Stretching state dollars for schools Glendening plan: Costly piecemeal approach best handled through statewide study.

September 02, 1997

"RIGHT NOW, we are failing our children. . . .Our current failure to invest in our children's future forces us to make false choices, between funding Montgomery County or Baltimore City, between funding programs for learning-disabled children or for gifted and talented children. We must not shortchange the future of any child."

That's how Parris N. Glendening viewed public education when running for governor in 1994. He called for investments in magnet schools and neighborhood schools throughout Maryland. But at the moment, he only seeks these investments for Prince George's County.

This piecemeal approach -- $250 million for P.G. over five years to help end court-ordered busing -- is creating political jealousies. It also seriously undercuts a task force Mr. Glendening agreed to set up with House Speaker Casper R. Taylor to recommend changes in the state's school-aid formula. Such an approach would earmark more funds for poor school children wherever they live.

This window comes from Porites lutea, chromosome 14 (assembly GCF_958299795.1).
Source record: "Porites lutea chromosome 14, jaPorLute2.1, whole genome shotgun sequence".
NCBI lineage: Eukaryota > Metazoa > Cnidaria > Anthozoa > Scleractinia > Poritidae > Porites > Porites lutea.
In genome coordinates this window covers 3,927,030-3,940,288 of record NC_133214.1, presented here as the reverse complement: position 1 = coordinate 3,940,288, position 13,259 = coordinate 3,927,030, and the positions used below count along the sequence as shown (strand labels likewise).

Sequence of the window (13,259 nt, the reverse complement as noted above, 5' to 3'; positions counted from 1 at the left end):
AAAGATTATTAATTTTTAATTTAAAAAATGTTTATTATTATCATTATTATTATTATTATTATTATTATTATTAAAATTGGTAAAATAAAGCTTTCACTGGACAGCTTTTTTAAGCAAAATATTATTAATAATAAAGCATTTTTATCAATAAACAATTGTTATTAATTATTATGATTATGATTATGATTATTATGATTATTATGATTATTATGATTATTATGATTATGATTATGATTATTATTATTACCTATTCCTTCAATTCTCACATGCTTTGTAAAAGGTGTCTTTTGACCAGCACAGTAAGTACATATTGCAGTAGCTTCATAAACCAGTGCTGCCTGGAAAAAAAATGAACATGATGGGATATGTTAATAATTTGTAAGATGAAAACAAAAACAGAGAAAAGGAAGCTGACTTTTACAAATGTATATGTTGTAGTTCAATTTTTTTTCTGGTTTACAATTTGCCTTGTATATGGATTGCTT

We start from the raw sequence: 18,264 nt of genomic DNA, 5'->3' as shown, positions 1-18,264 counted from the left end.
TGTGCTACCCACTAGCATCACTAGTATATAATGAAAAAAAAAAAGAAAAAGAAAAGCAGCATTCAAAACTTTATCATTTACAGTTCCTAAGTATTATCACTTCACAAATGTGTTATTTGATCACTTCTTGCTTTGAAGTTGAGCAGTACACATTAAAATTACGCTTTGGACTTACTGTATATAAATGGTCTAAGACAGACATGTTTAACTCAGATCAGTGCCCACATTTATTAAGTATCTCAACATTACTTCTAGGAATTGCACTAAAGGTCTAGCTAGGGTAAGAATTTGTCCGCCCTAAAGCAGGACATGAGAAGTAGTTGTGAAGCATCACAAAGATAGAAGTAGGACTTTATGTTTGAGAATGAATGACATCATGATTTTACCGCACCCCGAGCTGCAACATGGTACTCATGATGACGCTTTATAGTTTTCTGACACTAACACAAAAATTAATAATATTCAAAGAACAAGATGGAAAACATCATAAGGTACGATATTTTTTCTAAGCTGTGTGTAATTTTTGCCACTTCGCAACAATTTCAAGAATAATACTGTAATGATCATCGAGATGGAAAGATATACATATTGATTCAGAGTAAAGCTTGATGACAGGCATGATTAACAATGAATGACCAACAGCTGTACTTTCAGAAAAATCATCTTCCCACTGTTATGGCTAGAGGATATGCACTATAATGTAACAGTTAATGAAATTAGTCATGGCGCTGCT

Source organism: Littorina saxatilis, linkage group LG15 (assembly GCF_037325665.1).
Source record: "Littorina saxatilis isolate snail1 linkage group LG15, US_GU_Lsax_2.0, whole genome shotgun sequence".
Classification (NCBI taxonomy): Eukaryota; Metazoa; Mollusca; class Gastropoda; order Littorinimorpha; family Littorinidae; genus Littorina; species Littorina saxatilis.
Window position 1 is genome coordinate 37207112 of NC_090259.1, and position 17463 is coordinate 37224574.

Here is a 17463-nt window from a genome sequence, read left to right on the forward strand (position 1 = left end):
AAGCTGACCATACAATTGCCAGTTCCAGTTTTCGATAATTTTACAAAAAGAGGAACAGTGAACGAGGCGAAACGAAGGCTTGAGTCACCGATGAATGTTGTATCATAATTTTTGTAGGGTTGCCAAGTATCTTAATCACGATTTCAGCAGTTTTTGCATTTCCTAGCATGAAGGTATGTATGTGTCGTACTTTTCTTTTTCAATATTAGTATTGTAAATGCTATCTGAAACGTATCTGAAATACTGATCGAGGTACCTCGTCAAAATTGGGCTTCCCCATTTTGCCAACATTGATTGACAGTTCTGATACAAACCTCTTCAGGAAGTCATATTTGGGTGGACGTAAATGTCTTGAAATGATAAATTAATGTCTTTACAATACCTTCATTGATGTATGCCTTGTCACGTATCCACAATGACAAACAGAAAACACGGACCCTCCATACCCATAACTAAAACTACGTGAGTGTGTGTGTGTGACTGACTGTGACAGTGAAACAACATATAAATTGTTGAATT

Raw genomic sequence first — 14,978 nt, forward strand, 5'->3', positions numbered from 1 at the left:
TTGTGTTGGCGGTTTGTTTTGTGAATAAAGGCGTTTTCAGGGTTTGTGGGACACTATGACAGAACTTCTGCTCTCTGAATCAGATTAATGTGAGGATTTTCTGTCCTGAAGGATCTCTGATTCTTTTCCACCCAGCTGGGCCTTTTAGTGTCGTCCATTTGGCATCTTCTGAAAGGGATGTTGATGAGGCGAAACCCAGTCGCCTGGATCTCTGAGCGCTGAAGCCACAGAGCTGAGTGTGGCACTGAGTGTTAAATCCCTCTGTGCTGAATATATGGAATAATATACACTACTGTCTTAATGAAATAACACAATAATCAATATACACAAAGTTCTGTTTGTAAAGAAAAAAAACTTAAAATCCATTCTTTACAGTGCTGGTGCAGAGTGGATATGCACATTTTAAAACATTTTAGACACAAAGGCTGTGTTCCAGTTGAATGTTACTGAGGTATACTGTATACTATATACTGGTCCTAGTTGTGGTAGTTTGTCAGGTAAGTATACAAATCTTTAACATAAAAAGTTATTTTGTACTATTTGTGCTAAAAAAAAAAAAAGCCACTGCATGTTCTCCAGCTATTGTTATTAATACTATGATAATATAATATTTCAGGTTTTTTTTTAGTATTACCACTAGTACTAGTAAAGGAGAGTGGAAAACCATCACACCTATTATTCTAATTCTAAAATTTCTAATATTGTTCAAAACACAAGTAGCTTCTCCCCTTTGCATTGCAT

There is no doubt Prince George's schools need to attack learning disparities at inner-beltway schools. Yet the situation hardly compares with Baltimore City's school mess that prompted a dramatic overhaul and a $254 million, five-year aid package. While P.G. schools are the second-worst performing in Maryland, their test scores are twice as high as Baltimore's. In many categories, Prince George's students rank about average statewide.

It may be premature to commit funds before a court ruling in October. There already is reluctance among state legislators to help a county whose own voters refused in 1994 to raise taxes to pay for better schools.

Moreover, P.G.'s school plan has yet to be scrutinized by state educators to see if it makes sense. Legislators are sure to question the plan's $450 million price-tag, which may mask the true cost: More students are in P.G. schools this semester than the plan projects for 2003.

Revamping Maryland's school-aid formula should be the basis for legislative action. It would help poor children regardless of where they live. The governor's proposal is creating unnecessary political divisions and ignores the plight of other state school systems.

Pub Date: 9/02/97

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